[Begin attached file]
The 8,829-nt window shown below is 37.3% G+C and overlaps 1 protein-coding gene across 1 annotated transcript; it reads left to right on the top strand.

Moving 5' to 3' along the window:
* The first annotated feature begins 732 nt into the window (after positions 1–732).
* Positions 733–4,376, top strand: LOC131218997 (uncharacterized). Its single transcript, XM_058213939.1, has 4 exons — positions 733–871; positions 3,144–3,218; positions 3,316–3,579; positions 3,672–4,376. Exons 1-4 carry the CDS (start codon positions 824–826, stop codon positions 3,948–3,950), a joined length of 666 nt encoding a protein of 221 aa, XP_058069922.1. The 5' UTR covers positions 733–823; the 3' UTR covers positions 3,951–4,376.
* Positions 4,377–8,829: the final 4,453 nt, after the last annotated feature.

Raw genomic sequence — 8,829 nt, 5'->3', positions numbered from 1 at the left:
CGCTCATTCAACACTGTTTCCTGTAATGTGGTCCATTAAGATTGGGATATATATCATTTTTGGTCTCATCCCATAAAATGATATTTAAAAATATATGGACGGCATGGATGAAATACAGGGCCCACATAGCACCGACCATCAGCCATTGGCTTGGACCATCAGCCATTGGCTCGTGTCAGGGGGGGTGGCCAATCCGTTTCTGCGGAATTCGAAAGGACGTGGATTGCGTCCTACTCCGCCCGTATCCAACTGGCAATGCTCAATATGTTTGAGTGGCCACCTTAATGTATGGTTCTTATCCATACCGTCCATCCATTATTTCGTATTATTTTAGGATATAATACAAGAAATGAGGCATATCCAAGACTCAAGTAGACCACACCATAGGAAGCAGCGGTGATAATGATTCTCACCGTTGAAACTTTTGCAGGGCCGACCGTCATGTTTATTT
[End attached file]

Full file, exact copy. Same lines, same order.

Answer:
The 8,829-nt window shown below is 37.3% G+C and overlaps 1 protein-coding gene across 1 annotated transcript; it reads left to right on the top strand.

Moving 5' to 3' along the window:
* The first annotated feature begins 732 nt into the window (after positions 1–732).
* Positions 733–4,376, top strand: LOC131218997 (uncharacterized). Its single transcript, XM_058213939.1, has 4 exons — positions 733–871; positions 3,144–3,218; positions 3,316–3,579; positions 3,672–4,376. Exons 1-4 carry the CDS (start codon positions 824–826, stop codon positions 3,948–3,950), a joined length of 666 nt encoding a protein of 221 aa, XP_058069922.1. The 5' UTR covers positions 733–823; the 3' UTR covers positions 3,951–4,376.
* Positions 4,377–8,829: the final 4,453 nt, after the last annotated feature.

Raw genomic sequence — 8,829 nt, 5'->3', positions numbered from 1 at the left:
CGCTCATTCAACACTGTTTCCTGTAATGTGGTCCATTAAGATTGGGATATATATCATTTTTGGTCTCATCCCATAAAATGATATTTAAAAATATATGGACGGCATGGATGAAATACAGGGCCCACATAGCACCGACCATCAGCCATTGGCTTGGACCATCAGCCATTGGCTCGTGTCAGGGGGGGTGGCCAATCCGTTTCTGCGGAATTCGAAAGGACGTGGATTGCGTCCTACTCCGCCCGTATCCAACTGGCAATGCTCAATATGTTTGAGTGGCCACCTTAATGTATGGTTCTTATCCATACCGTCCATCCATTATTTCGTATTATTTTAGGATATAATACAAGAAATGAGGCATATCCAAGACTCAAGTAGACCACACCATAGGAAGCAGCGGTGATAATGATTCTCACCGTTGAAACTTTTGCAGGGCCGACCGTCATGTTTATTT